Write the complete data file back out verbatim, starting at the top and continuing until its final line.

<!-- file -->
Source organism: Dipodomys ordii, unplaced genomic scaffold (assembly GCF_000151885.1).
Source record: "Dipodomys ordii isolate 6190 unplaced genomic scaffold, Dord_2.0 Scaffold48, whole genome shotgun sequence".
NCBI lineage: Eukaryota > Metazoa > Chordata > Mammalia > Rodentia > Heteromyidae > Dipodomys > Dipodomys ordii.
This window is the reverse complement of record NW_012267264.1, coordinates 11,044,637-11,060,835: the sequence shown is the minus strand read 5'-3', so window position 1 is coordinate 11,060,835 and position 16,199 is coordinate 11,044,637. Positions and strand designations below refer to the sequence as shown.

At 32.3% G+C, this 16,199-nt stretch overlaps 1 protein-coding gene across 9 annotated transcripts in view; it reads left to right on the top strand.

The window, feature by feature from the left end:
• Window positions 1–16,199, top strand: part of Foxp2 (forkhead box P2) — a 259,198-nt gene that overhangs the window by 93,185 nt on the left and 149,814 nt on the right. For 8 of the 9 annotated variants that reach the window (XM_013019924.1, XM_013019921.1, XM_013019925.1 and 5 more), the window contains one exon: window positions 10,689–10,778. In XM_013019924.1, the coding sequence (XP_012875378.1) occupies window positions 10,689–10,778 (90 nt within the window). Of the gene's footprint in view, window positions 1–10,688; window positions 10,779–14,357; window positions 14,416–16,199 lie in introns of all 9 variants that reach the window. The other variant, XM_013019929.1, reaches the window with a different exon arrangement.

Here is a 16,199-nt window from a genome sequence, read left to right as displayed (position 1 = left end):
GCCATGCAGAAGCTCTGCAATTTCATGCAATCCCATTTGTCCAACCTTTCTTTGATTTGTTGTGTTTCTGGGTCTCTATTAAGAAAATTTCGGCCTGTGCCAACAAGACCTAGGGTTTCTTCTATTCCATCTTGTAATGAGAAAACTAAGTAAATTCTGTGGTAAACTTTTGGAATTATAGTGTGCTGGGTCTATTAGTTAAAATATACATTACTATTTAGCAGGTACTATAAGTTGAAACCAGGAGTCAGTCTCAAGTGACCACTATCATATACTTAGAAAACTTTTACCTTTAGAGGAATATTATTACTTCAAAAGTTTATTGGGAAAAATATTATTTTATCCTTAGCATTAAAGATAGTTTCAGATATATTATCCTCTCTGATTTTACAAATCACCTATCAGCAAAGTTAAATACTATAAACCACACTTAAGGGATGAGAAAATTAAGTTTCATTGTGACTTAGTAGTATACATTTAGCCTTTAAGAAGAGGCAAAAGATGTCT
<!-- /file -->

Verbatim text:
Source organism: Dipodomys ordii, unplaced genomic scaffold (assembly GCF_000151885.1).
Source record: "Dipodomys ordii isolate 6190 unplaced genomic scaffold, Dord_2.0 Scaffold48, whole genome shotgun sequence".
NCBI lineage: Eukaryota > Metazoa > Chordata > Mammalia > Rodentia > Heteromyidae > Dipodomys > Dipodomys ordii.
This window is the reverse complement of record NW_012267264.1, coordinates 11,044,637-11,060,835: the sequence shown is the minus strand read 5'-3', so window position 1 is coordinate 11,060,835 and position 16,199 is coordinate 11,044,637. Positions and strand designations below refer to the sequence as shown.

At 32.3% G+C, this 16,199-nt stretch overlaps 1 protein-coding gene across 9 annotated transcripts in view; it reads left to right on the top strand.

The window, feature by feature from the left end:
• Window positions 1–16,199, top strand: part of Foxp2 (forkhead box P2) — a 259,198-nt gene that overhangs the window by 93,185 nt on the left and 149,814 nt on the right. For 8 of the 9 annotated variants that reach the window (XM_013019924.1, XM_013019921.1, XM_013019925.1 and 5 more), the window contains one exon: window positions 10,689–10,778. In XM_013019924.1, the coding sequence (XP_012875378.1) occupies window positions 10,689–10,778 (90 nt within the window). Of the gene's footprint in view, window positions 1–10,688; window positions 10,779–14,357; window positions 14,416–16,199 lie in introns of all 9 variants that reach the window. The other variant, XM_013019929.1, reaches the window with a different exon arrangement.

Here is a 16,199-nt window from a genome sequence, read left to right as displayed (position 1 = left end):
GCCATGCAGAAGCTCTGCAATTTCATGCAATCCCATTTGTCCAACCTTTCTTTGATTTGTTGTGTTTCTGGGTCTCTATTAAGAAAATTTCGGCCTGTGCCAACAAGACCTAGGGTTTCTTCTATTCCATCTTGTAATGAGAAAACTAAGTAAATTCTGTGGTAAACTTTTGGAATTATAGTGTGCTGGGTCTATTAGTTAAAATATACATTACTATTTAGCAGGTACTATAAGTTGAAACCAGGAGTCAGTCTCAAGTGACCACTATCATATACTTAGAAAACTTTTACCTTTAGAGGAATATTATTACTTCAAAAGTTTATTGGGAAAAATATTATTTTATCCTTAGCATTAAAGATAGTTTCAGATATATTATCCTCTCTGATTTTACAAATCACCTATCAGCAAAGTTAAATACTATAAACCACACTTAAGGGATGAGAAAATTAAGTTTCATTGTGACTTAGTAGTATACATTTAGCCTTTAAGAAGAGGCAAAAGATGTCT